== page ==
Out on the baseline of Court 10 at the Billie Jean King National Tennis Center, Emma Raducanu buried her face in her hands as if she couldn’t believe what had just happened.
She had beaten Zhang Shuai, the No.49-ranked player in the world, 6-2, 6-4 to advance to the third round of the US Open. And, so, Raducanu’s summer of suspended disbelief continues.
Raducanu, an 18-year-old from Great Britain ranked No.150, played her first WTA main-draw event in Nottingham. That was in early June, when she was ranked No.361.
Three months later, she’s contemplating Saturday’s third-round match with Sara Sorribes Tormo and a possible berth in the second week of a major. And, potentially, a crack at World No.1 Ashleigh Barty.
How on earth did this happen?
Like most overnight success stories, Raducanu has been a promising work in progress for years. She was born in Toronto to mother Renee, who is Chinese, and father Ian, a Romanian. They moved the family to Bromley, south of London, when Emma was 2 years old. Three years later, she played tennis for the first time.
Coached now by Nigel Sears, the father-in-law of Andy Murray, Raducanu was granted a wildcard into Nottingham, won two of three matches and received another wildcard from the All England Club.
At Wimbledon, she was invited to practice with Garbiñe Muguruza, and it was a revelation.
“I was so chuffed just to be able to hit with her and see how intense she was,” Raducanu said. “It definitely made something click in my head. ‘Wow, this is the level I need to be training at. I need to be this intense if I want to achieve anything remotely near to what she has.’”
Raducanu was solid in a first-round victory over Vitalia Diatchenko and surprisingly poised in a second-round win over Marketa Vondrousova – less than one month from capturing the silver medal at the Tokyo Olympics. Sorana Cirstea was next, setting up a fourth-round match with Ajla Tomljanovic.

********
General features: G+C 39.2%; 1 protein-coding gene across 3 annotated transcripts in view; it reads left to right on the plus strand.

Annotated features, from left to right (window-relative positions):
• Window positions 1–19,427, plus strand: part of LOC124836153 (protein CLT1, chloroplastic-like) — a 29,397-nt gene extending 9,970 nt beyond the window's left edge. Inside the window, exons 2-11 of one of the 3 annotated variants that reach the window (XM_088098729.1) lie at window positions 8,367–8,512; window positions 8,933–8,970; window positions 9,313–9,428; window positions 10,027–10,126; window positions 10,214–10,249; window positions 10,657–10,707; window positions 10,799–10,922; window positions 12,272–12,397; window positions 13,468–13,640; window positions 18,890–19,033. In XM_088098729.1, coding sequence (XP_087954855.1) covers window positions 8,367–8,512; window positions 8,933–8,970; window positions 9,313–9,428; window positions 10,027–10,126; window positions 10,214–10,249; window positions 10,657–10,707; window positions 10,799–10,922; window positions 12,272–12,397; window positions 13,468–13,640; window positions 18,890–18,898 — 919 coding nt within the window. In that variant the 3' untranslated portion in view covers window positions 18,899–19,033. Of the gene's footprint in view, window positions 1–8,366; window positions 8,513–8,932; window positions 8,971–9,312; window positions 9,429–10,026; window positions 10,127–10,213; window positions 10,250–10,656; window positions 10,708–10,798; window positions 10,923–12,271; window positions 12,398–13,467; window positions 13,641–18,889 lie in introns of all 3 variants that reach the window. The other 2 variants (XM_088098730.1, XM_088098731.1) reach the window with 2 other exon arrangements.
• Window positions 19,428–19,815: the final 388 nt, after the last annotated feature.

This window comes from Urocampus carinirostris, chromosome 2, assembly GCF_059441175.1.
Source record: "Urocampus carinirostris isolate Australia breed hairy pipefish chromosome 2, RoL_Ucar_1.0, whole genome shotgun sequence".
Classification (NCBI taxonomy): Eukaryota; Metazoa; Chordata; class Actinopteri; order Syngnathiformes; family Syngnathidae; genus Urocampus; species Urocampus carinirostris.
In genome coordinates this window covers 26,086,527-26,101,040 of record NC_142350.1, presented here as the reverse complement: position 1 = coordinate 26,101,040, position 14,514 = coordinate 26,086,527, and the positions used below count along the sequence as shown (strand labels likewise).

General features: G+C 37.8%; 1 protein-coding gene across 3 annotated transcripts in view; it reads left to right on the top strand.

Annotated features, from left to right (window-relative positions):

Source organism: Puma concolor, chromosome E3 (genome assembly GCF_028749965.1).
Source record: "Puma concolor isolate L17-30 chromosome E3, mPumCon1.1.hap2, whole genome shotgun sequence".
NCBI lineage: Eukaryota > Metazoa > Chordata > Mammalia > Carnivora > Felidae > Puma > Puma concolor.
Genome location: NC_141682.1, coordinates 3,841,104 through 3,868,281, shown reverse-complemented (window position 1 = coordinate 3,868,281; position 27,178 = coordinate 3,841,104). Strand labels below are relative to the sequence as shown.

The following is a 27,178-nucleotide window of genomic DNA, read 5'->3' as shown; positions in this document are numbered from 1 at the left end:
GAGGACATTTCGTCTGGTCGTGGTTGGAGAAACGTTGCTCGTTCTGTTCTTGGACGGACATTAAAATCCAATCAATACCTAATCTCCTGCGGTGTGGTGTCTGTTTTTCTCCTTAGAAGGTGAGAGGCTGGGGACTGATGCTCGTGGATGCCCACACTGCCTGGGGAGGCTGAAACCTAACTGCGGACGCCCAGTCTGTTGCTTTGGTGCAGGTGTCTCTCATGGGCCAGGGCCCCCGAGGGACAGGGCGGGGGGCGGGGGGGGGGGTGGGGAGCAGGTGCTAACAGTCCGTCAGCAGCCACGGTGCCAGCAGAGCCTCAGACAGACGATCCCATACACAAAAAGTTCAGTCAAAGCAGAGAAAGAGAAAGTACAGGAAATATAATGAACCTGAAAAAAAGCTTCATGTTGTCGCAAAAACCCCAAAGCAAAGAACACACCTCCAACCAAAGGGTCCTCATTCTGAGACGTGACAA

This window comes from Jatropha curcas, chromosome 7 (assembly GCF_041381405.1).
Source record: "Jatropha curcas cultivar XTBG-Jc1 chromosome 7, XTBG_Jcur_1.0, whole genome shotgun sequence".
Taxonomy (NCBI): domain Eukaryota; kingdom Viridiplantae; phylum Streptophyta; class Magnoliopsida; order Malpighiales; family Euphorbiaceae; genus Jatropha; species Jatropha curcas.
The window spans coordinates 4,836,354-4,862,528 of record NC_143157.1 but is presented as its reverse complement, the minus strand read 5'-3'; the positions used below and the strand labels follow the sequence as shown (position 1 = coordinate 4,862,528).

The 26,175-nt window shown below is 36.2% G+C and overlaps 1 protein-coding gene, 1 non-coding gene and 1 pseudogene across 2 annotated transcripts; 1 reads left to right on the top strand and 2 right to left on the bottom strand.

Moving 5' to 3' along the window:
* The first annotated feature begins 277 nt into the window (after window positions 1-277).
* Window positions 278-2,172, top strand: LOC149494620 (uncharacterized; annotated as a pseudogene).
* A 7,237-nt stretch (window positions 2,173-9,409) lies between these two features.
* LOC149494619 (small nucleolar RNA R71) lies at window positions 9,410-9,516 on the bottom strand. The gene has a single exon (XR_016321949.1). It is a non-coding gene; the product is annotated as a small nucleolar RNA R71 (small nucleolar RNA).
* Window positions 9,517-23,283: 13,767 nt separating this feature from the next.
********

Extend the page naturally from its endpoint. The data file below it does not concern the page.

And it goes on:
Raducanu was the youngest British woman to reach the fourth round at Wimbledon in the Open Era. The London sports pages and social media embraced the British teenager, causing a remarkable case of heightened hysteria for a tennis match. And while Raducanu was forced to retire during the second set with breathing difficulties, she had made a rare splash, reminiscent of Coco Gauff’s run to the fourth round two years earlier as a 15-year-old.
Another wildcard brought her to the Chicago 125, where she reached the final before heading to New York. With no wildcard available, Raducanu won three qualifying matches in three days – beating Bibiane Schoofs, Mariam Bolkvadze and Mayar Sherif.
In the main draw, Raducanu took out Stefanie Voegele in the opening round, then Zhang in the second. What to expect Saturday?
Not surprisingly, Raducanu and Sorribes Tormo, who is ranked No.41, have never played. The 24-year-old from Spain won her first WTA title this year, at Guadalajara. She was a quarterfinalist in Montreal and, most recently, a semifinalist in Cleveland.
Can Raducanu continue her breakthrough season at a tournament in which no Top 20 seed has yet to lose?
"I love it here,” she said after her last match. “I'm extremely grateful for all the support I've been receiving here in the States. Honestly, it's taken me a bit by surprise.”
The rest of Saturday’s matches from the top half of the draw:
No.1 Ashleigh Barty vs. Shelby Rogers
Barty, who has yet to reach the quarterfinals in New York, defeated 18-year-old Clara Tauson 6-1, 7-5.
Rogers, a quarterfinalist here last year, beat Cirstea 7-5, 6-2.